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From "sankalp kohli (JIRA)" <j...@apache.org>
Subject [jira] [Created] (CASSANDRA-12043) Syncing most recent commit in CAS across replicas can cause all CAS queries in the CQL partition to fail
Date Tue, 21 Jun 2016 03:04:57 GMT
sankalp kohli created CASSANDRA-12043:
-----------------------------------------

             Summary: Syncing most recent commit in CAS across replicas can cause all CAS
queries in the CQL partition to fail
                 Key: CASSANDRA-12043
                 URL: https://issues.apache.org/jira/browse/CASSANDRA-12043
             Project: Cassandra
          Issue Type: Bug
            Reporter: sankalp kohli


We update the most recent commit on requiredParticipant replicas if out of sync during the
prepare round in beginAndRepairPaxos method. We keep doing this in a loop till the requiredParticipant
replicas have the same most recent commit or we hit timeout. 

Say we have 3 machines A,B and C and gc grace on the table is 10 days. We do a CAS write at
time 0 and it went to A and B but not to C.  C will get the hint later but will not update
the most recent commit in paxos table. This is how CAS hints work. 
In the paxos table whose gc_grace=0, most_recent_commit in A and B will be inserted with timestamp
0 and with a TTL of 10 days. After 10 days, this insert will become a tombstone at time 0
till it is compacted away since gc_grace=0.

Do a CAS read after say 1 day on the same CQL partition and this time prepare phase involved
A and C. most_recent_commit on C for this CQL partition is empty. A sends the most_recent_commit
to C with a timestamp of 0 and with a TTL of 10 days. This most_recent_commit on C will expire
on 11th day since it is inserted after 1 day. 

most_recent_commit are now in sync on A,B and C, however A and B most_recent_commit will expire
on 10th day whereas for C it will expire on 11th day since it was inserted one day later.


Do another CAS read after 10days when most_recent_commit on A and B have expired and is treated
as tombstones till compacted. In this CAS read, say A and C are involved in prepare phase.
most_recent_commit will not match between them since it is expired in A and is still there
on C. This will cause most_recent_commit to be applied to A with a timestamp of 0 and TTL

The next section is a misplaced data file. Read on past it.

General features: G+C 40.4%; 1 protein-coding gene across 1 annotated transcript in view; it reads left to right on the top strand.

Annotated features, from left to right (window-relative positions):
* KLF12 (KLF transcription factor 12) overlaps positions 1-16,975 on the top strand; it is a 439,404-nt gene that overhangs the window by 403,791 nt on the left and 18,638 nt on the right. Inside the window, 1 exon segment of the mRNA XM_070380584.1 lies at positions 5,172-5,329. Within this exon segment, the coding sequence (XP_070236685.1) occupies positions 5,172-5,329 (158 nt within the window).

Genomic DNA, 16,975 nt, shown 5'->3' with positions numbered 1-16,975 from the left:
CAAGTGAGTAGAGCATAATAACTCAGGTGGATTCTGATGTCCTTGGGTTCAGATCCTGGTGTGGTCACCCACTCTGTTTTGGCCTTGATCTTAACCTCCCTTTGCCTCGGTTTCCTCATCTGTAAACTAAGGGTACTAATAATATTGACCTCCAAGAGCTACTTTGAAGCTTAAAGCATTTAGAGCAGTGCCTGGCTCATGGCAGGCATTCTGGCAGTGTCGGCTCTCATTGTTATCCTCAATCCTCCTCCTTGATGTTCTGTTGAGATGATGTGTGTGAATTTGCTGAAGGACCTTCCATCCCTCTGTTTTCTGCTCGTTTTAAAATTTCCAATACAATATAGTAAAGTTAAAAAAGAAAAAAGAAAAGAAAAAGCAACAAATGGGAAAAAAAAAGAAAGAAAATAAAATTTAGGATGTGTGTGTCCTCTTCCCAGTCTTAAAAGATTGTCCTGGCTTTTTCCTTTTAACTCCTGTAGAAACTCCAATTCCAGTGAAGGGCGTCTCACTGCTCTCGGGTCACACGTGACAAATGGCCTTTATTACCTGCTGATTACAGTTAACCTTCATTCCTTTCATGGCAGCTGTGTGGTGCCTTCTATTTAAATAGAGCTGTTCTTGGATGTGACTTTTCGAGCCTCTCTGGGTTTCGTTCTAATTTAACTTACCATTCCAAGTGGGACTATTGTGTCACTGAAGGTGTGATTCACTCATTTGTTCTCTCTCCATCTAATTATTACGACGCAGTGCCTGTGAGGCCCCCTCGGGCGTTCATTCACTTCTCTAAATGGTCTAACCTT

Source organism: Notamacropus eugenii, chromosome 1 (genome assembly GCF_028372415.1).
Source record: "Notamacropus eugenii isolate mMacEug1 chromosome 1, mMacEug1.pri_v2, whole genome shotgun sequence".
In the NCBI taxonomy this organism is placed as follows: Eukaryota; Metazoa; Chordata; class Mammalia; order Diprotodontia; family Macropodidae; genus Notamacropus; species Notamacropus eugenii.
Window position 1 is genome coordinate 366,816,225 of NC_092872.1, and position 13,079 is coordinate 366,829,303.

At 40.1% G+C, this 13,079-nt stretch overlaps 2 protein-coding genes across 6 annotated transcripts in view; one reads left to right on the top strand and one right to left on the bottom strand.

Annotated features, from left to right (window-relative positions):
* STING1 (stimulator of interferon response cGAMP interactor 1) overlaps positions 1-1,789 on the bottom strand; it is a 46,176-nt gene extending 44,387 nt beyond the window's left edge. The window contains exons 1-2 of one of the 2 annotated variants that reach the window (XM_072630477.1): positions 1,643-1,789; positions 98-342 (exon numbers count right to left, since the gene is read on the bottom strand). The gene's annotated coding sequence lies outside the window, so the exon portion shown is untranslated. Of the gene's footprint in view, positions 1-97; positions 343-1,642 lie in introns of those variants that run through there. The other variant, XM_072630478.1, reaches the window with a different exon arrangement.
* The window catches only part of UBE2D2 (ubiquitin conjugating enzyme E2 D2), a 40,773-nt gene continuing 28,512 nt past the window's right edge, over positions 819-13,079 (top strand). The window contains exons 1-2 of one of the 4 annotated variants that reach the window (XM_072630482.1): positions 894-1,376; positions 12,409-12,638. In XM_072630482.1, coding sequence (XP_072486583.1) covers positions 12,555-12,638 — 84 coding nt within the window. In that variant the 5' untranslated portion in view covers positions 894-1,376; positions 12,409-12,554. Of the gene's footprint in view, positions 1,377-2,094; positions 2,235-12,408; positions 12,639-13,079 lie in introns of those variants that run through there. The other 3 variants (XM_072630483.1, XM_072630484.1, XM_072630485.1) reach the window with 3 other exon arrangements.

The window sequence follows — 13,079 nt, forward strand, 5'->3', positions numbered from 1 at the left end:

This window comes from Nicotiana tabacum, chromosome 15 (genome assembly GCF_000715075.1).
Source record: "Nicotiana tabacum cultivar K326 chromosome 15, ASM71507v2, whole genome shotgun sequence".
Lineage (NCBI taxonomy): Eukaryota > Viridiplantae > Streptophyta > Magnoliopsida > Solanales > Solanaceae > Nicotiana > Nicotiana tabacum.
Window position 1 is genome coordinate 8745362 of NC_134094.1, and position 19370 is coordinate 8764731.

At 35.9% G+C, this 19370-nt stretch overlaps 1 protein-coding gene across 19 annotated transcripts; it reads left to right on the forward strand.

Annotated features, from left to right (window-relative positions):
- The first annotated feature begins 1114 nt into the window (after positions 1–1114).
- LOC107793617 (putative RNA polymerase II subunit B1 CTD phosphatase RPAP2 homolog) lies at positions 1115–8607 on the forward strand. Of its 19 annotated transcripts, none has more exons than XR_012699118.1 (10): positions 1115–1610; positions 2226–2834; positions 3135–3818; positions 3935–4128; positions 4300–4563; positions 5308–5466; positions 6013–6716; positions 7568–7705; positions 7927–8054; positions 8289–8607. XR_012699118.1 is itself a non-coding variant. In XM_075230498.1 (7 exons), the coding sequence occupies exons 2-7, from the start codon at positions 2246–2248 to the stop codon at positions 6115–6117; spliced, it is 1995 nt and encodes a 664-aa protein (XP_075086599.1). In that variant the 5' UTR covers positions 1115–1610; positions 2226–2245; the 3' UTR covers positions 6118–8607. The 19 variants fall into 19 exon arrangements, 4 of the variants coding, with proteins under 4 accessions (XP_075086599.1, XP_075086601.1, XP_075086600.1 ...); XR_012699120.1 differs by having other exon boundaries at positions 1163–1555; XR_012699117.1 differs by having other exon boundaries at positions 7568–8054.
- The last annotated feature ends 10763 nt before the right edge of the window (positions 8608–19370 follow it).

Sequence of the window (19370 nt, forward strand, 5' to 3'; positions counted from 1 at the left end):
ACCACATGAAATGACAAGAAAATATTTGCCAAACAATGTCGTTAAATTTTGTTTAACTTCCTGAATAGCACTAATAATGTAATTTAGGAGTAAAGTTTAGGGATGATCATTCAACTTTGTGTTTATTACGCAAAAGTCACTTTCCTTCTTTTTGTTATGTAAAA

of 10 days. If A has not compacted away the original most_recent_commit which has expired,
this new write to most_recent_commit wont be visible on reads since there is a tombstone with
same timestamp(Delete wins over data with same timestamp). 

Another round of prepare will follow and again A would say it does not know about most_recent_write(covered
by original write which is not a tombstone) and C will again try to send the write to A. This
can keep going on till the request timeouts or only A and B are involved in the prepare phase.


When A’s original most_recent_commit which is now a tombstone is compacted, all the inserts
which it was covering will come live. This will in turn again get played to another replica.
This ping pong can keep going on for a long time. 

The issue is that most_recent_commit is expiring at different times across replicas. When
they get replayed to a replica to make it in sync, we again set the TTL from that point. 

During the CAS read which timed out, most_recent_commit was being sent to another replica
in a loop. Even in successful requests, it will try to loop for a couple of times if involving
A and C and then when the replicas which respond are A and B, it will succeed. So this will
have impact on latencies as well. 

These timeouts gets worse when a machine is down as no progress can be made as the machine
with unexpired commit is always involved in the CAS prepare round. Also with range movements,
the new machine gaining range has empty most recent commit and gets the commit at a later
time causing same issue. 

Repro steps:
1. Paxos TTL is max(3 hours, gc_grace) as defined in SystemKeyspace.paxosTtl(). Change this
method to not put a minimum TTL of 3 hours. 
Method  SystemKeyspace.paxosTtl() will look like return metadata.getGcGraceSeconds();   instead
of return Math.max(3 * 3600, metadata.getGcGraceSeconds());
We are doing this so that we dont need to wait for 3 hours. 

Create a 3 node cluster with the code change suggested above with machines A,B and C
CREATE KEYSPACE  test WITH REPLICATION = { 'class' : 'SimpleStrategy', 'replication_factor'
: 3 };
use test;
CREATE TABLE users (a int PRIMARY KEY,b int);
alter table users WITH gc_grace_seconds=120;
consistency QUORUM;
bring down machine C
INSERT INTO users (user_name, password ) VALUES ( 1,1) IF NOT EXISTS;
Nodetool flush on machine A and B
Bring up the down machine B 
consistency SERIAL;
tracing on;
wait 80 seconds
Bring up machine C
select * from users where user_name = 1;
Wait 40 seconds 
select * from users where user_name = 1;  //All queries from this point forward will timeout.


One of the potential fixes could be to set the TTL based on the remaining time left on another
replicas. This will be TTL-timestamp of write. This timestamp is calculated from ballot which
uses server time.



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